Spread the word » Facebook Twitter

American Wild Horse Preservation Campaign

Hello Supporter,                June 28, 2011

Please Oppose Massive Roundup on California-Nevada Border

More Than 1,000 Horses Targeted For Removal in Phase 1 of BLM Tri-State Roundup Plan


The Interior Department's Bureau of Land Management (BLM) is gearing up to remove more than 2,000 wild horses living on public lands in the border area of California, Nevada, and Oregon. The first phase of this massive capture and removal operation is scheduled to take place in the High Rock Complex in the Fall of 2011 under the jurisdiction of the BLM's Surprise Field Office in California. The High Rock Complex roundup will permanently remove an estimated 1,094 wild horses living in this 584 square-mile public lands area.

Please take quick action to urge the BLM to cancel plans to remove horses and instead choose the more humane and cost-effective "Alternative C," outlined in the Environmental Assessment, which returns all horses to the range and treats female horses with the PZP fertility control vaccine.

Ask Your Senators to Co-Sponsor New Legislation to Protect American Horses from Slaughter in the U.S. and Abroad

GAO Report on Horse Slaughter Highlights the Need for New Legislation

Please take easy action below to ask you Senators to co-sponsor the American Horse Slaughter Prevention Act of 2011. The bipartisan legislation, sponsored by Sens. Mary Landrieu (D-LA) and Lindsey Graham (R-SC), will end the slaughter of American horses here and, most urgently, will stop these horses from being exported abroad for slaughter. Over 100,000 American horses -- both domestic and wild -- are annually shipped to Canada and Mexico for commercial slaughter to supply foreign horsemeat markets. The transport of the horses and the horse slaughter plants themselves are unregulated by the USDA, resulting in horrendous conditions and enormous suffering.

                        

AWHPC Founding Sponsor      Advocacy Sponsor

The American Wild Horse Preservation Campaign (AWHPC) is dedicated to preserving the American wild horse in viable free-roaming herds for generations to come, as part of our national heritage. Supported by a coalition of over 40 organizations, its grassroots campaign seeks:

    * A suspension of roundups in all but verifiable emergency situations while the entire BLM wild horse program undergoes objective and scientific review;
    * Higher Appropriate Management Levels (AML) for wild horses on those rangelands designated for them;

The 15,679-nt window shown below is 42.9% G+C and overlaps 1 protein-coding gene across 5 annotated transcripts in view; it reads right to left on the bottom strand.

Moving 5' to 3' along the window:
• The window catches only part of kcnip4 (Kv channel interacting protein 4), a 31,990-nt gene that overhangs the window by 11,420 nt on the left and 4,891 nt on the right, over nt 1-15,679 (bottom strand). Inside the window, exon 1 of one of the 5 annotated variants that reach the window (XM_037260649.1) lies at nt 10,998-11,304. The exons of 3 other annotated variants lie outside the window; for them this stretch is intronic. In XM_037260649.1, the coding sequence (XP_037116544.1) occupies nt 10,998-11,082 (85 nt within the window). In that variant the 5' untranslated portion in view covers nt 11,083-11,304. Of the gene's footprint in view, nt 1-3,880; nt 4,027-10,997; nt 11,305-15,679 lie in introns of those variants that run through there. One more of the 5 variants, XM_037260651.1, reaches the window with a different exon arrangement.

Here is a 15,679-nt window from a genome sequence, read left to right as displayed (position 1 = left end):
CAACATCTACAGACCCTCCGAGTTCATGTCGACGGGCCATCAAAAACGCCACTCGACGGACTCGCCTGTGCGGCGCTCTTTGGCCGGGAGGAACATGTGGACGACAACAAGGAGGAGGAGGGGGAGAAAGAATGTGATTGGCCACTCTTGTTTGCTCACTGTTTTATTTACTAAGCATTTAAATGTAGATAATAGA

* Implementation of in-the-wild management, which would keep wild horses on the range and save taxpayers millions of dollars annually by avoiding the mass removal and stockpiling wild horses in government holding facilities.

www.WildHorsePreservation.org



You are subscribed to the American Wild Horse Preservation Campaign's email list. You can
unsubscribe here.

Also of Note...

AWHPC Asks White House to Intervene in BLM Plan to Sterilize Free-Roaming Stallions

AWHPC is appealing to President Barack Obama's Council on Environmental Quality (CEQ) to halt a devastating plan by the Wyoming BLM to convert the viable free-roaming wild horse populations living in the Little Colorado and White Mountain Herd Management Areas into herds comprised primarily of castrated stallions. The plan is being implemented without scientific justification or environmental review and in violation of the agency's own planning guidelines.

Read more about AWHPC's complaint here, and, if you have not yet done so, please send your own letter to the White House by clicking below. 


Visiting Wild Horse Country This Summer?

Summer vacation is the perfect time to embark on a wild horse adventure. Seeing wild horses living free on the range can be the experience of a lifetime, but before you go, you'll want to read these helpful tips from award-winning filmmaker Ginger Kathrens of The Cloud Foundation. Also, learn about what other wondrous creatures you will find on your journey to Mustang Country by taking a look at  wild horse photographer Pam Nickoles' blog as wel as the the blog of wild horse enthusiast Linda Hay.